Taiji is a relatively slow, stylized type of Chinese martial art (wu shu). While the movements in taiji have martial purposes - punch, kick, grab, throw - taiji focuses primarily on the internal aspect of the art - the flow of energy in the body. Power comes from Inside. Taiji is both a healing art and a martial art.
From the outside, taiji looks like a slow, choreographed dance. It is smooth, graceful, and very relaxed.
Most taiji is done as a set Form: 24-Form Simplified Taijiquan, 42-Form International Competition Routine, Chen Style 18-Form, etc. Each "form" is a short set of movements corresponding to one purpose: "Wave Hands Like Clouds," "High Pat on Horse," "White Crane Spreads Its Wings." The arms move, the legs move, the waist twists, the eyes flash.
The internal aspect of taiji is similar to that of meditation, or Qigong: the
focus of taiji is on the flow of energy within the body, in each movement and in
every cell. Breathing is important. Proper relaxation is absolutely required.
Why Taiji is Great
I love taiji. Taiji is fundamentally powerful and aesthetically beautiful. It is easy enough for the most infirm old lady, yet challenging enough for the fittest young gymnast. There is always room for improvement, always a better way to practice and perform. And no matter how you practice taiji, you are certain to reap significant health benefits.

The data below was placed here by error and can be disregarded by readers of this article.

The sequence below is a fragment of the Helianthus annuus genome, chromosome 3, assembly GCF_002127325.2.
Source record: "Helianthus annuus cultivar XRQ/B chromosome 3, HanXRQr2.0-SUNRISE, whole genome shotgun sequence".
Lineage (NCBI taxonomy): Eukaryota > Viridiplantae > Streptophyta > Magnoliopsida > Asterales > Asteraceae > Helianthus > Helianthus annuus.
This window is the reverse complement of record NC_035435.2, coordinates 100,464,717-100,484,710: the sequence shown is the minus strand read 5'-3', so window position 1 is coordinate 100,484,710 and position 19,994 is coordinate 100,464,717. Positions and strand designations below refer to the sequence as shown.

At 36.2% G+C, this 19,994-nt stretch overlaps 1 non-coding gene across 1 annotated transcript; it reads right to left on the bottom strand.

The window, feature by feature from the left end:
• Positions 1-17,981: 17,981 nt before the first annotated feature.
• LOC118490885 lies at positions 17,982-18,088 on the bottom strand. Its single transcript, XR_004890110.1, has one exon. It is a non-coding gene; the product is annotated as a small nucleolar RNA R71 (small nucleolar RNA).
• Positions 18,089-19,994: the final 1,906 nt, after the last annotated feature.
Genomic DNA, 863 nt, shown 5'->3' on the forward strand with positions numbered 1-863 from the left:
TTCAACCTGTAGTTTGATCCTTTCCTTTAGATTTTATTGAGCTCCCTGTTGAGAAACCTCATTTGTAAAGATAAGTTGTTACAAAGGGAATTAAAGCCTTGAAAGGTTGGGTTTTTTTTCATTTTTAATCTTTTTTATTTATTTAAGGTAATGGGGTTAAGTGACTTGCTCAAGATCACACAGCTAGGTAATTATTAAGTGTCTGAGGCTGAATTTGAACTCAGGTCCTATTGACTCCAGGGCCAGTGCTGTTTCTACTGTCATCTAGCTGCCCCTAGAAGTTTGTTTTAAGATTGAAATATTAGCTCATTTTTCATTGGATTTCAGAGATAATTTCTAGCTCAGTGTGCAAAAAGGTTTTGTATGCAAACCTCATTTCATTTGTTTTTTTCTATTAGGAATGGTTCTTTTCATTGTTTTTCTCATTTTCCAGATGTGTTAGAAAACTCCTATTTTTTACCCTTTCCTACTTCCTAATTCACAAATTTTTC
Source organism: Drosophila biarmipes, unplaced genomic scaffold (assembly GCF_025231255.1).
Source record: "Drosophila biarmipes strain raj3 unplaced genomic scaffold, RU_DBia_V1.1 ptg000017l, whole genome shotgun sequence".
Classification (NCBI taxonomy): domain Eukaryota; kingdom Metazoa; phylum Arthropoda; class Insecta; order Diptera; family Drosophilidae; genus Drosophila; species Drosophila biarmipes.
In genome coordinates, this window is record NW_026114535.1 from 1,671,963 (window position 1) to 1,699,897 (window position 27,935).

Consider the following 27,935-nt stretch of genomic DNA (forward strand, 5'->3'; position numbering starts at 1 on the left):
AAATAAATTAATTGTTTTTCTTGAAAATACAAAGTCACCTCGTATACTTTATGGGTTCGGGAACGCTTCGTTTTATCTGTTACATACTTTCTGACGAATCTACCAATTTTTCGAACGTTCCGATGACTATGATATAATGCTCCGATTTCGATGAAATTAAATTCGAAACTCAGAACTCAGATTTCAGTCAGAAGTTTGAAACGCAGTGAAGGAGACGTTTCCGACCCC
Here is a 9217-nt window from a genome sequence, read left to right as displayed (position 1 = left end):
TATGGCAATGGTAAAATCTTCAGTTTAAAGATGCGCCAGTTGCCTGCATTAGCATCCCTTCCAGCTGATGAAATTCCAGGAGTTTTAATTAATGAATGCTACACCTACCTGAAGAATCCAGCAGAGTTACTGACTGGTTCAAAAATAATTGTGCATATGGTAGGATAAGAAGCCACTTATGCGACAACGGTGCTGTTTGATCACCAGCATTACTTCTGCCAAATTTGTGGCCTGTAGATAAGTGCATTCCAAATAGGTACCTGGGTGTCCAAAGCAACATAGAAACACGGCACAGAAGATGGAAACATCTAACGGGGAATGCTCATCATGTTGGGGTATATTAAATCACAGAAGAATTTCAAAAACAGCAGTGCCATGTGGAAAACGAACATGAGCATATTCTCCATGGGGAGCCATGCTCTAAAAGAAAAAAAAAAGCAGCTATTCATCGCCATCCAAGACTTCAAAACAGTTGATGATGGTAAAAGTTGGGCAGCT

And there is enough variation in taiji to satisfy even a hyperactive child
with the shortest attention span.
Different Styles of Taiji
How many different styles are there of taiji? Well, how many different dialects are there of Chinese? And how many mountains and rivers are there in Asia?
But there are a few main styles: Yang, Chen, Wu, Sun, and Wu (Hao).
Yang style is the Style of the Golden Mean. In practice, you should always be relaxed, but never limp. There is a rhythm to the motions, but they are never too quick or too slow. Yang stlye is like ocean tides.
Chen style is the Style of Extremes. You go from extremely loose to suddenly hard, snapping your fist and stamping your foot fit to crack concrete. The rhythm is extreme, as well: slow, slow, quick!, slow. Movements flow like water and explode like stars.
Wu style is on the Slow side of the scale. It is incredibly Stable and looks so very gentle, with each move performed so very carefully in such a regular rhythm. Yet despite the feel of tree sap flowing on a cool day, Wu style is also very powerful, trapping flowers and insects in amber for millennia.
Sun style is lively. Each step has a follow step. Movements are executed with a rapid, unhurried rhythm. Sun style is like the wind in the mountains.
For more information on Wu (Hao) style, please visitwww.chinwoo.com.
More information can be found at Julie Hasel's site, at Health World , and at other sites off our Links page.